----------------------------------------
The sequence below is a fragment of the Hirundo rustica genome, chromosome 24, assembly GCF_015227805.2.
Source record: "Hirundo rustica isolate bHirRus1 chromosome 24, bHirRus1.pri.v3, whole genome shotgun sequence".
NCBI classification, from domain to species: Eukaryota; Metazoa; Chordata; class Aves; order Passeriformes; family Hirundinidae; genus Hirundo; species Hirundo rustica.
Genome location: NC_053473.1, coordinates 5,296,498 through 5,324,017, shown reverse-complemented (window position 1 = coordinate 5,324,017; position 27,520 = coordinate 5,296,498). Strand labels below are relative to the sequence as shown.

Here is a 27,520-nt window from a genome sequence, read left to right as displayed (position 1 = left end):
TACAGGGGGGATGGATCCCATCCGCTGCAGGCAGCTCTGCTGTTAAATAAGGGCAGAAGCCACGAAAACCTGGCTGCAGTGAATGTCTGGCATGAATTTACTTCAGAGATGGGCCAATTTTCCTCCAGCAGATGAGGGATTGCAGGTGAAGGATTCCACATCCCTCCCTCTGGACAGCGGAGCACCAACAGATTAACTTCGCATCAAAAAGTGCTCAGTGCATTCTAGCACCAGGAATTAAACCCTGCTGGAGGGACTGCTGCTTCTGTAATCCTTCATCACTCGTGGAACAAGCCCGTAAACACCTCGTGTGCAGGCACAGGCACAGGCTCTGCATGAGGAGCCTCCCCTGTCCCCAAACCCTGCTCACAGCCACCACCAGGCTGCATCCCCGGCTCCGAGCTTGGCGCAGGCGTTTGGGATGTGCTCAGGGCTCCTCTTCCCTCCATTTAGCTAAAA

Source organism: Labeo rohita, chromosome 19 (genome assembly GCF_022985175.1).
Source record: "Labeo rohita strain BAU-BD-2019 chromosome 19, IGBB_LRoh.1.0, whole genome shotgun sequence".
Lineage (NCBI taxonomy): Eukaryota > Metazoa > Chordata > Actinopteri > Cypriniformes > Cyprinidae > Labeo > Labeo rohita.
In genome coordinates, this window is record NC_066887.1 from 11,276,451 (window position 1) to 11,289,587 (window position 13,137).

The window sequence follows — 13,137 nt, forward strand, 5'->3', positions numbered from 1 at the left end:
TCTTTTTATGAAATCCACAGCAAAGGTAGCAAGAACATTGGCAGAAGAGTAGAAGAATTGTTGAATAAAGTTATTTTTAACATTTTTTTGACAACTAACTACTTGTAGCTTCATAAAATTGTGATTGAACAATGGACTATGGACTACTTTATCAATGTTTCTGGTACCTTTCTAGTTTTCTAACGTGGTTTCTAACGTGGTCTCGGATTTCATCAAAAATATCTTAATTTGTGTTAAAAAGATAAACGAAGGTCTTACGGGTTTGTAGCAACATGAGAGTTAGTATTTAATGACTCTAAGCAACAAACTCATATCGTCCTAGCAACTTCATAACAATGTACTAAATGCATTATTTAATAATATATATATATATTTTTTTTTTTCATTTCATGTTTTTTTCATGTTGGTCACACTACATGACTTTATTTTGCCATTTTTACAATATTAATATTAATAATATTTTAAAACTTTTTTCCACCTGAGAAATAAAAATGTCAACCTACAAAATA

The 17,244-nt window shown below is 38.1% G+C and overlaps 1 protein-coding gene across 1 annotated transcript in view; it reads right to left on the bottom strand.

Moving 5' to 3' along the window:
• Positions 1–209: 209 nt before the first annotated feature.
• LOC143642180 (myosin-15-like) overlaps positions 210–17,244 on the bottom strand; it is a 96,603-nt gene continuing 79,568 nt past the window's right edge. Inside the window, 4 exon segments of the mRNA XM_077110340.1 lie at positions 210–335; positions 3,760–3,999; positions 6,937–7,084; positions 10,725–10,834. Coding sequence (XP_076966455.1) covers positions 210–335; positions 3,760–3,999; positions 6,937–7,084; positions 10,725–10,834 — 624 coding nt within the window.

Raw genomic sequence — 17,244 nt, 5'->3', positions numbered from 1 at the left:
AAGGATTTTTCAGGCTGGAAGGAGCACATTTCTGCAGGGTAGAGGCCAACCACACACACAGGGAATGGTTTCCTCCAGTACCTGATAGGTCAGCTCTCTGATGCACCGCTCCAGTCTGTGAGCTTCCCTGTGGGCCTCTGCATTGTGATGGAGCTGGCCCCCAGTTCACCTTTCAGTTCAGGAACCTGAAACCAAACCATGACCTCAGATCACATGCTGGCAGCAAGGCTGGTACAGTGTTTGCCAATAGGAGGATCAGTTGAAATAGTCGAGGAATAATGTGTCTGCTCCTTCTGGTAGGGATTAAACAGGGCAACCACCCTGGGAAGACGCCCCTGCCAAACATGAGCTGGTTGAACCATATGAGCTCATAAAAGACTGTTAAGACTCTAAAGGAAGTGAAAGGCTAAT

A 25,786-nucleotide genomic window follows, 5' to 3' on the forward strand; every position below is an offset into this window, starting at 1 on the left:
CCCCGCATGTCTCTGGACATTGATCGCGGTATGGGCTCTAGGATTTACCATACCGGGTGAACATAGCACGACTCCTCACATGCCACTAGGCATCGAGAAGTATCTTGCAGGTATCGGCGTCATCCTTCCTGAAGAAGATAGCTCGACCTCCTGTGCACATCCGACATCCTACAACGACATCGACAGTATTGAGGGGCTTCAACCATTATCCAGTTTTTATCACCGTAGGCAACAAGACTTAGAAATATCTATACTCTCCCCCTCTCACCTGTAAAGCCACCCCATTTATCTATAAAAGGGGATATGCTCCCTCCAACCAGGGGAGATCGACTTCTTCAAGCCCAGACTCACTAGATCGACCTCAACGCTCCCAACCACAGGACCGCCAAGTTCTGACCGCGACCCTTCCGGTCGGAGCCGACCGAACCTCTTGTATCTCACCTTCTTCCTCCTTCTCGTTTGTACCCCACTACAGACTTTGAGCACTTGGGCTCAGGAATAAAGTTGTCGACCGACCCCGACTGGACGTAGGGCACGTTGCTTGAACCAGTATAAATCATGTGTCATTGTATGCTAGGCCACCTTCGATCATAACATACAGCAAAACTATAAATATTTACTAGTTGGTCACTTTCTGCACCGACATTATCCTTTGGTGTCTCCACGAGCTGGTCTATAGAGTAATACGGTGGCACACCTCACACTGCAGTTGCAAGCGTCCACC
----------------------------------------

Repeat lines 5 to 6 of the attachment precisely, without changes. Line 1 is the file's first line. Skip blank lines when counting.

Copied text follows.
Here is a 27,520-nt window from a genome sequence, read left to right as displayed (position 1 = left end):
TACAGGGGGGATGGATCCCATCCGCTGCAGGCAGCTCTGCTGTTAAATAAGGGCAGAAGCCACGAAAACCTGGCTGCAGTGAATGTCTGGCATGAATTTACTTCAGAGATGGGCCAATTTTCCTCCAGCAGATGAGGGATTGCAGGTGAAGGATTCCACATCCCTCCCTCTGGACAGCGGAGCACCAACAGATTAACTTCGCATCAAAAAGTGCTCAGTGCATTCTAGCACCAGGAATTAAACCCTGCTGGAGGGACTGCTGCTTCTGTAATCCTTCATCACTCGTGGAACAAGCCCGTAAACACCTCGTGTGCAGGCACAGGCACAGGCTCTGCATGAGGAGCCTCCCCTGTCCCCAAACCCTGCTCACAGCCACCACCAGGCTGCATCCCCGGCTCCGAGCTTGGCGCAGGCGTTTGGGATGTGCTCAGGGCTCCTCTTCCCTCCATTTAGCTAAAA